Borrowing my mates TDS 2014B we were able to capture some real world results.


Testing Active Filter

The above screenshot shows that the time domain response is indeed similar to the Spice results.



FFT Screenshot


FFT with Cursors

From the FFT results you can see that the second harmonic performance is much better than the predicted 20dB down (-35dB!).  This is excellent.  Some deviation from the model is expected - for example the square wave rise time I've modeled as having zero rise and fall time which will produce lots of harmonics (as a square wave will).  However I've no idea how quick the Atmega is driving the signal - the slower rise time will alone reduce some of the harmonics, ut still getting an extra 15dB of attenuation is a great result.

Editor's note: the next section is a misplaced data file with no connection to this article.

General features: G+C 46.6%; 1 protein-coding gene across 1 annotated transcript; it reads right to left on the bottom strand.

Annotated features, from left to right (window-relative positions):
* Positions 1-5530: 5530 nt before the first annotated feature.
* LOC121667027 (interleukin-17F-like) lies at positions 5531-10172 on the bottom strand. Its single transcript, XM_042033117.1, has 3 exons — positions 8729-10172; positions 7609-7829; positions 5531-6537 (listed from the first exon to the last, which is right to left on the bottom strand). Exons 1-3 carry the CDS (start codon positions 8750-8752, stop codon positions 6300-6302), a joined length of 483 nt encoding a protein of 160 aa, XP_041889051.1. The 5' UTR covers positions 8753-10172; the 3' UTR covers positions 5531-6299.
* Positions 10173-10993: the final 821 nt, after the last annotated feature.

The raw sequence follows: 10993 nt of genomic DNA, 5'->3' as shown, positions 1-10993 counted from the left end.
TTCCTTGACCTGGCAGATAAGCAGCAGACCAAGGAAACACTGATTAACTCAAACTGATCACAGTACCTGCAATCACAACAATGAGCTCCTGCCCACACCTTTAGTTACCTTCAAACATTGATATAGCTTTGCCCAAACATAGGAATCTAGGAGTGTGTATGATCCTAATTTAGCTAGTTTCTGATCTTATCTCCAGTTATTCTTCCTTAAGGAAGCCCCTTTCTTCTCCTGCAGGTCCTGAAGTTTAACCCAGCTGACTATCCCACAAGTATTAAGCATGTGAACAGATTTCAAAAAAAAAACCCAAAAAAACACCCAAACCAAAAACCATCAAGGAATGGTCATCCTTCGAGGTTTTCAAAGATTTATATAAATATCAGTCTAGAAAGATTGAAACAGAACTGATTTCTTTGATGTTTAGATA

COMPARE AND CONTRAST

Just for the sake of something to do at lunch at work, I ran a quick simulation of the circuit used by Lior for  a quick comparison.



Simulation



Time Domain


FFT


Harmonics - 2nd


Harmonics - 3rd

The results here aren't great - but Lior's own admission was he'd not optimised this design, and heck, it worked for him so good enough.  In fact, I used this filter in my first prototype and that also worked with my alarm.  I'm curious to see if I fed a straight square wave into my alarm panel if the alarm would be happy with that .... I'll leave that test for Ron.


For a quick experiment I decided to patch in my passive filter prototype and run the scope across it.


Stuffing Up the Tests


Weird Clipping